Mark Work as ready
If a feature you are working on is finished and ready to advance to the next stage you can mark the card as ready to let everyone know. A team member with an open working slot can pull the card into the next stage of the process.
When Work is blocked
Let’s assume a feature you are working on is blocked for some reason. As an example imagine that the API of a service you are integrating with doesn’t work as described. Make the blocker visible to the whole team by marking the card as blocked. Also add the reason (in form of text for example) why it’s blocked or on which action you are waiting so your team can solve the blocker as soon as possible.
Pulling new work
In a push system finished work gets “pushed” to the next step in the workflow. Whereas in a pull system — like Kanban — work gets “pulled” from one stage to the next when there are open slots available. So when a team member is ready to start to work on something new, he or she pulls a new card into the appropriate stage on the board. Pulling work leads to flowing work smoothly through the board and leads to higher quality products.
We recommend to add a separate board for bugs or create new cards for bugs in the main process board.
Handling bugs on a separate board
Create a separate board for bugs, with stages defined appropriate to your bug fixing process. Define bug fixing policies & when to work on bugs to fit to the main process workflow. Add research information that helps to make bug fixing easier in the first stage. As soon as research is done, a team member with an open work slot pulls the card into the next stage the card flows through the process until the card reaches the last stage.
Handling bugs in your main production board
Create a new card for the bug and add a card title prefix “B:” for example. The card gets pulled from stage to stage and flows through the main process depending on the policy the team defined for fixing bugs (immediately, as soon as possible, in an hourly time-box per day, on one day-per week, etc).
In a fast moving company priorities can change daily, hourly or even every minute. Pulling new work from a different source than the first stage of your main process Kanban board implies to remind you to prioritize work again every time you pull new work to your Kanban board. You can pick out the most valuable work that needs to get done next. Work that has been predefined could lead you in the wrong direction if the market situation changed in the meantime.
You could collect the “ideas” or “cards to be implemented” on a separate idea/backlog board and create a new card or copy the existing card to your production board as soon as the idea ready to be implemented.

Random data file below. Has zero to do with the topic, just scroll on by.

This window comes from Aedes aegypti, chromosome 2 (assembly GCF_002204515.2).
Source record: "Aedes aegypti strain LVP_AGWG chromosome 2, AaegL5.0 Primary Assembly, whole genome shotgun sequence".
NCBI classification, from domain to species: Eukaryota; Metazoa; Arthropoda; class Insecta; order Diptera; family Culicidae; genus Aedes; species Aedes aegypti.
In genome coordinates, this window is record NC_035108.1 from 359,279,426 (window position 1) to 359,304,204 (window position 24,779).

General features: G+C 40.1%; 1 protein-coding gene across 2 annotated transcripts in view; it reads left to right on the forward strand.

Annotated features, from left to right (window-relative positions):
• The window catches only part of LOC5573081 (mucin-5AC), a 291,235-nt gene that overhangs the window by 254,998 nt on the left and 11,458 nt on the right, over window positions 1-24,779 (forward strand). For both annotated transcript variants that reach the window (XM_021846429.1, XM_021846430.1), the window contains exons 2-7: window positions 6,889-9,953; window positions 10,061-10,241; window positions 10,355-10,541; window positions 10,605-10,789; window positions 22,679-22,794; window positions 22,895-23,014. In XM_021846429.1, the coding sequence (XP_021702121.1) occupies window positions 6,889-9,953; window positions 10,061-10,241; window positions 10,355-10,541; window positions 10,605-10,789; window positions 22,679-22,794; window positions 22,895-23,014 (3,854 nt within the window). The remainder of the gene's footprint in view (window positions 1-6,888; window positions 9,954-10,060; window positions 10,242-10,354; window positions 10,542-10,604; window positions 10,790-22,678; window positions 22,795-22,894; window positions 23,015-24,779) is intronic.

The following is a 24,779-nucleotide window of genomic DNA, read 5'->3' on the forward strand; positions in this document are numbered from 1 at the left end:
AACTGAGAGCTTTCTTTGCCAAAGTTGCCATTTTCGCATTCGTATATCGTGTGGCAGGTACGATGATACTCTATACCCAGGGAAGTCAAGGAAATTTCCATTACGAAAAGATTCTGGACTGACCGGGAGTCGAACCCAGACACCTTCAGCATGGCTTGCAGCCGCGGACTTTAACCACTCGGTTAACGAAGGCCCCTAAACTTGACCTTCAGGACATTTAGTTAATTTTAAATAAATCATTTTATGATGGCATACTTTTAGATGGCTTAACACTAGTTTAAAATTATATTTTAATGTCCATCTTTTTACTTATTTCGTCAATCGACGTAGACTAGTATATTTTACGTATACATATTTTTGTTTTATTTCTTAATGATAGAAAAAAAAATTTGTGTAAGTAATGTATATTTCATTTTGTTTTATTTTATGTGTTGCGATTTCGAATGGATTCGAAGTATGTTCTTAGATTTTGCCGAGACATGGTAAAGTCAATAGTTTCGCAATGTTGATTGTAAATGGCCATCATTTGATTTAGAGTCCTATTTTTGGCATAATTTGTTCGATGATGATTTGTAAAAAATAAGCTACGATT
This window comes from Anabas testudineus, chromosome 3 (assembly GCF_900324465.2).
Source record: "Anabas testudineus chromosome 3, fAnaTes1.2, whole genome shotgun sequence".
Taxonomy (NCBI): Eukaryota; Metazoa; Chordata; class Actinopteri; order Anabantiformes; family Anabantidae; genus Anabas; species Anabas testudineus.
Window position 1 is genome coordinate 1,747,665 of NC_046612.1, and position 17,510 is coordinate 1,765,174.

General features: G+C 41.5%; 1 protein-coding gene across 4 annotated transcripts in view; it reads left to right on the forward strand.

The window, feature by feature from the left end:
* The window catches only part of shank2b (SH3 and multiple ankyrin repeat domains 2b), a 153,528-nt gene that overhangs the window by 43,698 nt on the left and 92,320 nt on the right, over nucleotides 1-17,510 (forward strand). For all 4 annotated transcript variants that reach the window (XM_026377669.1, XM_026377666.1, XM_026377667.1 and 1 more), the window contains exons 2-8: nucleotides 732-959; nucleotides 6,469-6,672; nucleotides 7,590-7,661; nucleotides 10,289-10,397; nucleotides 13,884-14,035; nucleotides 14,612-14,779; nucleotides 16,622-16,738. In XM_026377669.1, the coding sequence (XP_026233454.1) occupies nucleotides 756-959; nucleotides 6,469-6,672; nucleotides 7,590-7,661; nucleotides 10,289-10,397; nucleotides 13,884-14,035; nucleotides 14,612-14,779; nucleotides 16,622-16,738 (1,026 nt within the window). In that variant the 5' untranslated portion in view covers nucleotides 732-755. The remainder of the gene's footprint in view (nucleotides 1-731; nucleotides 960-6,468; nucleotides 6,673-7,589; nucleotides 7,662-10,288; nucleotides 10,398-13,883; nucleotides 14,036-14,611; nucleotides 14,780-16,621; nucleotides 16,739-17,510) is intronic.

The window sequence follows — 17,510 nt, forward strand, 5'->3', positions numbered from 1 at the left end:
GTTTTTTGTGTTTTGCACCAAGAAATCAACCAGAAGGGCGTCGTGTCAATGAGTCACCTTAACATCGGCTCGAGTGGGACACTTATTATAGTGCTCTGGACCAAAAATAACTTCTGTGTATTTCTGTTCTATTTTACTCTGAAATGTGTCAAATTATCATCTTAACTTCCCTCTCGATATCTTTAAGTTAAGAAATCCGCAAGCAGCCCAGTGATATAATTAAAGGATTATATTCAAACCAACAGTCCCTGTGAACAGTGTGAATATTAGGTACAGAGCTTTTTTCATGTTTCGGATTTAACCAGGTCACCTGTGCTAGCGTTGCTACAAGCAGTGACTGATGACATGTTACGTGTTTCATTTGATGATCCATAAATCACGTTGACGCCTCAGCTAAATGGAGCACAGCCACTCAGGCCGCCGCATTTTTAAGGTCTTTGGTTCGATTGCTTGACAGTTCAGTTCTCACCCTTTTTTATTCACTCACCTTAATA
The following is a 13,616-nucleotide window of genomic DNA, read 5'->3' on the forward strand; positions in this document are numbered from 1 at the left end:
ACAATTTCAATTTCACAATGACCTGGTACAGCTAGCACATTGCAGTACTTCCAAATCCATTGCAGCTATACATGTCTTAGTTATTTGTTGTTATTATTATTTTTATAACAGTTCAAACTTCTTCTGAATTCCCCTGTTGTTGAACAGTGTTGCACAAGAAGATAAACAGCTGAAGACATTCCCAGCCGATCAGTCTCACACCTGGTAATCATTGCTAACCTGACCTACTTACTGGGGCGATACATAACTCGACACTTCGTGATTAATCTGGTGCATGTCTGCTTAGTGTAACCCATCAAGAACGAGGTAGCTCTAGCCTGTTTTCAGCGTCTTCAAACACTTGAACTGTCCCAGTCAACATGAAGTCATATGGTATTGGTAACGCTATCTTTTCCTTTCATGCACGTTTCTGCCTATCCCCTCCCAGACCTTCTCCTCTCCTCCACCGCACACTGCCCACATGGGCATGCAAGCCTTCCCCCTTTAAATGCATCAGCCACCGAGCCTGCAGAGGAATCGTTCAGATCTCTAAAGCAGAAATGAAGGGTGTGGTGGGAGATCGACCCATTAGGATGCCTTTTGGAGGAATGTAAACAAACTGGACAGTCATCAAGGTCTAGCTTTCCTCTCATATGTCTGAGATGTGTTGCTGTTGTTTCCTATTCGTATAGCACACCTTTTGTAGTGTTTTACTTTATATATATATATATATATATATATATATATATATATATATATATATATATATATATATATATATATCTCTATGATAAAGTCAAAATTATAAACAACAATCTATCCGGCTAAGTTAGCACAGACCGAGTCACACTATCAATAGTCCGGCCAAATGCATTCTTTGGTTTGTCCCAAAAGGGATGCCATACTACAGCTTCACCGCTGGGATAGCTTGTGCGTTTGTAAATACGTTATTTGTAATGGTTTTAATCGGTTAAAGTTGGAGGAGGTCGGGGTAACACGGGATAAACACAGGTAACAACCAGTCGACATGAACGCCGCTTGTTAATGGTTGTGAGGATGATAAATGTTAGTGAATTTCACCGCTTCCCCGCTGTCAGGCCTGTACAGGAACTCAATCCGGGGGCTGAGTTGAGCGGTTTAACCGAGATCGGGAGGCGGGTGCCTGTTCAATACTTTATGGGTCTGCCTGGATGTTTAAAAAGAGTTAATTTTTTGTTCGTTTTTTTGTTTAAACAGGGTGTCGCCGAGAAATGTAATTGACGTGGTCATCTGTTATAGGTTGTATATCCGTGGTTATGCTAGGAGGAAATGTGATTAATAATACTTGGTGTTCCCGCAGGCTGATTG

Measure, learn & improve iteratively
Managing your work with a Kanban Board shows how work is flowing through your development process. Measure and analyze the performance of your flow with tools like the Cycle Time of Cards, via mapping your workflow on a Time in Process Chart, creating a table of Outlying Cards and the Cumulative Flow Diagram.
These metrics help you to prevent future problems and provide you the information you need to optimize your current flow and maximize efficiency.
You can measure performance and productivity by the amount of time it takes to complete a feature or chunk of work from inception to delivery, also called “Cycle Time”.
An example metric to measure bug fixing performance could be the average time of how long a card with the label “B” is.
Other things to look out for: Is the processing time steady over time? Did the bug fixing cycle time get shorter or longer?
A powerful way to drive improvement and to get a better feeling for the performance of the flow are regularly held standup meetings. “Standups” received their name because teams meet and gather around the board while standing. To emphasize the pull system you “walk” the stages of the board from right to left.
Observe while going through the board: Do the cards flow through the board smoothly? Are there any blockers? The “Standup” is a powerful tool for open collaboration and transparency in teams.
Work Time Estimations
Getting estimations right is hard. In Kanban you don’t measure how much you can do within a certain period of time. You measure how long a story needs from idea to roll out. Priorities are defined depending on what’s important and valuable for the customers, or in any aspect of the company. With every work iteration you get a better feeling on how long work takes based on evidence rather than estimation. You are able to optimize your flow and maximize efficiency.
Going forward we want to add functionality for sizing complexity of a card using smart tags (e.g. story points). Some of our customers and we ourselves at Blossom use a framework called T-Shirt sizing (XS, S, M, L) to add an estimated size of a card. Depending on the size of a chore type card or smaller tasks, they usually get the prefix XS or S (e.g. XS: Login Bug). Depending on your preference you could alternatively use the Fibonacci Series 1, 2, 3, 5, 8, 13 (e.g.  Login Feature).